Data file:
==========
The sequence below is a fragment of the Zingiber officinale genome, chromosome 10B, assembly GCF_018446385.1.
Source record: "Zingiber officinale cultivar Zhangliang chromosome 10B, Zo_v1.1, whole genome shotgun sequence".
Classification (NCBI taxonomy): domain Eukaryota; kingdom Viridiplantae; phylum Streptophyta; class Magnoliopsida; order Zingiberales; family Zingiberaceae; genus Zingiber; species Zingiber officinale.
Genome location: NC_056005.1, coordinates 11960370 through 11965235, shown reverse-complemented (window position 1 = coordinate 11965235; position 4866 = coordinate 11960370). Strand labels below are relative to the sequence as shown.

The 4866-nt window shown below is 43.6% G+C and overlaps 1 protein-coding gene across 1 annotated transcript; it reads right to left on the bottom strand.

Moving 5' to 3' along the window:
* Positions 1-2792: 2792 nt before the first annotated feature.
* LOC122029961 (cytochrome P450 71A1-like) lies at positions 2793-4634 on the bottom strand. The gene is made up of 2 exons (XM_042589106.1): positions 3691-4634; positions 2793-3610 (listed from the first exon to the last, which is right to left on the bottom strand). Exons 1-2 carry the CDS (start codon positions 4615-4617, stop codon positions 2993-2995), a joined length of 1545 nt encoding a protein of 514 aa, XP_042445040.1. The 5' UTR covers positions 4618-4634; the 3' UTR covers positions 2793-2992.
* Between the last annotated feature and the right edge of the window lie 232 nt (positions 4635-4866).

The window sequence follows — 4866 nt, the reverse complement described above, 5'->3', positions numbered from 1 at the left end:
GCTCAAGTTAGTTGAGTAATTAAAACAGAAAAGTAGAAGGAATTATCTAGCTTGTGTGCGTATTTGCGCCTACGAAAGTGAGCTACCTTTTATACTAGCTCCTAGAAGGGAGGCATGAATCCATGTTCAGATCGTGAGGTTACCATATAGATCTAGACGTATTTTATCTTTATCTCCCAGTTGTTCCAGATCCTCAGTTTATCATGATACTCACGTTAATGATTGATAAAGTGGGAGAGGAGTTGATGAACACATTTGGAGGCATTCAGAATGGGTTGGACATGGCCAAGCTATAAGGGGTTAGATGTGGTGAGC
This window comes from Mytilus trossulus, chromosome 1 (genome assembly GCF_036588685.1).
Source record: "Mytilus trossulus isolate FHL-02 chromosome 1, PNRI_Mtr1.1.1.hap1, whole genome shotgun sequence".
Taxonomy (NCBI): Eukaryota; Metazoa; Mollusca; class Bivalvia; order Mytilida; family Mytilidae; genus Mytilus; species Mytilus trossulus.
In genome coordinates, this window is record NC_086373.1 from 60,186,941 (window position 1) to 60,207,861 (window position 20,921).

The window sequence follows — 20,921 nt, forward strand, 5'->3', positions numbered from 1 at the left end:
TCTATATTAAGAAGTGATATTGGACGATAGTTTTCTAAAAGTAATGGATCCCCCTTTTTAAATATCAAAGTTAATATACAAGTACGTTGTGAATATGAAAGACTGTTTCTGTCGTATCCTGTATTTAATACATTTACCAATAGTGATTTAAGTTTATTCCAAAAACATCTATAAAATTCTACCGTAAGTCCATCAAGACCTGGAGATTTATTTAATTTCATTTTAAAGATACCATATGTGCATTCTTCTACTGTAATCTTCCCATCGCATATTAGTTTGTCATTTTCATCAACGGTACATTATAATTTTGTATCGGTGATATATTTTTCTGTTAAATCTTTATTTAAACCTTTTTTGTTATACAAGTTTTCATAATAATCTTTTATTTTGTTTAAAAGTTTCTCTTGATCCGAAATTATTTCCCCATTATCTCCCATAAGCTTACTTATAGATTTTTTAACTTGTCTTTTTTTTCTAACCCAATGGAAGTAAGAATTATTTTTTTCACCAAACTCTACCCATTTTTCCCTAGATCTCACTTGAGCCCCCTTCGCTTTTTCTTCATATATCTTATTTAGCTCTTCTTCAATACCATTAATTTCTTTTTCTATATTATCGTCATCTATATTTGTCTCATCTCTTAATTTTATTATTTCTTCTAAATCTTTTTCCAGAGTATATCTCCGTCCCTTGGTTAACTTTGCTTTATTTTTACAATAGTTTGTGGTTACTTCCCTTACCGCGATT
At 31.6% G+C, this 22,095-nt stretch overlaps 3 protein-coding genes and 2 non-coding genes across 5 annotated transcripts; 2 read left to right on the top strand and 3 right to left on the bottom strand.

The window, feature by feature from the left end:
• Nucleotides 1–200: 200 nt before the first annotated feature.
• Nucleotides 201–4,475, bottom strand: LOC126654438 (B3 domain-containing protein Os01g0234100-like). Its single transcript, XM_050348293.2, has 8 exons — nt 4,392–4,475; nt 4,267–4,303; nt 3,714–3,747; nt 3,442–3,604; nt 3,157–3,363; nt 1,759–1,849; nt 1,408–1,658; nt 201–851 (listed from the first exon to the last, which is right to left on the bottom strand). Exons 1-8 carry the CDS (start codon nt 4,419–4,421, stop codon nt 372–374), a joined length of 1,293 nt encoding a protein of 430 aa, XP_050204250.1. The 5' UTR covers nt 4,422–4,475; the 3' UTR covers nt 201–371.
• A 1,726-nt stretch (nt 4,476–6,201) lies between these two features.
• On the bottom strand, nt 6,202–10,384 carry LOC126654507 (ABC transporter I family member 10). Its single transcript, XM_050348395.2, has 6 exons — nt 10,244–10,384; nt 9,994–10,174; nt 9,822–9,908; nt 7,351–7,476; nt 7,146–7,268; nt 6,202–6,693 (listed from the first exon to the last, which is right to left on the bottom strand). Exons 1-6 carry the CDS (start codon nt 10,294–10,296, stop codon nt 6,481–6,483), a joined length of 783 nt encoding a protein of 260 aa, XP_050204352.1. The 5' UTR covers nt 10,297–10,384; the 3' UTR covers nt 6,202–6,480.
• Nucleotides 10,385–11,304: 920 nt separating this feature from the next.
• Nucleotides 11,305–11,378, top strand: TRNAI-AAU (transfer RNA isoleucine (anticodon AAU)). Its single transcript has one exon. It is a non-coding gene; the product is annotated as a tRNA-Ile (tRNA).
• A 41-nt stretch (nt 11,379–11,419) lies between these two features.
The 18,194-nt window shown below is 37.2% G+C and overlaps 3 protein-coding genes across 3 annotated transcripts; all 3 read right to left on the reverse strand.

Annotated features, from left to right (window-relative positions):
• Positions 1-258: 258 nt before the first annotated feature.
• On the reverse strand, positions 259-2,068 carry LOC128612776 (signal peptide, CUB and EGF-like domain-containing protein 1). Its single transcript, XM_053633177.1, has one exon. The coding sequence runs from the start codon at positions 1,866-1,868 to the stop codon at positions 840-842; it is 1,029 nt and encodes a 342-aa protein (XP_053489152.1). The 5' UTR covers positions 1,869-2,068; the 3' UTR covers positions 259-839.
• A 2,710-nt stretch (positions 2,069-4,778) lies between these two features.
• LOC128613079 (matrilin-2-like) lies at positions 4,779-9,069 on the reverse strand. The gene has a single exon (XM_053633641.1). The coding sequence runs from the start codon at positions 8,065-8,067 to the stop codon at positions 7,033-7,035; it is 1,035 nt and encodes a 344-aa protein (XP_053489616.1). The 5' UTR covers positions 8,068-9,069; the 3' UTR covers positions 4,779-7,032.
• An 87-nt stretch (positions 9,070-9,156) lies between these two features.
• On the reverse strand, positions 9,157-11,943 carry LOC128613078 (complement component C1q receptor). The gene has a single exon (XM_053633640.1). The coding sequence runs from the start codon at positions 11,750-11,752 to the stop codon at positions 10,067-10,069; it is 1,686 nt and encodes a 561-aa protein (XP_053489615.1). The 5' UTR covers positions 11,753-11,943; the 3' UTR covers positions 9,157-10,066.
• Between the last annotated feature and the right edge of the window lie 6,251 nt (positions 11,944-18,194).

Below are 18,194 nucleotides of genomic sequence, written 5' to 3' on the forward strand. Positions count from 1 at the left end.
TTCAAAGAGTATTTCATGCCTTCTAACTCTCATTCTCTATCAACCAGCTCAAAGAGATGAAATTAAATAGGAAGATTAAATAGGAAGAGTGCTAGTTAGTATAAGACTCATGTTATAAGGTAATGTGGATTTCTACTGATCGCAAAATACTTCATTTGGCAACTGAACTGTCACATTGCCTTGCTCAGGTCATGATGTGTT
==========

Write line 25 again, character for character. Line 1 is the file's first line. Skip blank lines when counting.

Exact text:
• Nucleotides 11,305–11,378, top strand: TRNAI-AAU (transfer RNA isoleucine (anticodon AAU)). Its single transcript has one exon. It is a non-coding gene; the product is annotated as a tRNA-Ile (tRNA).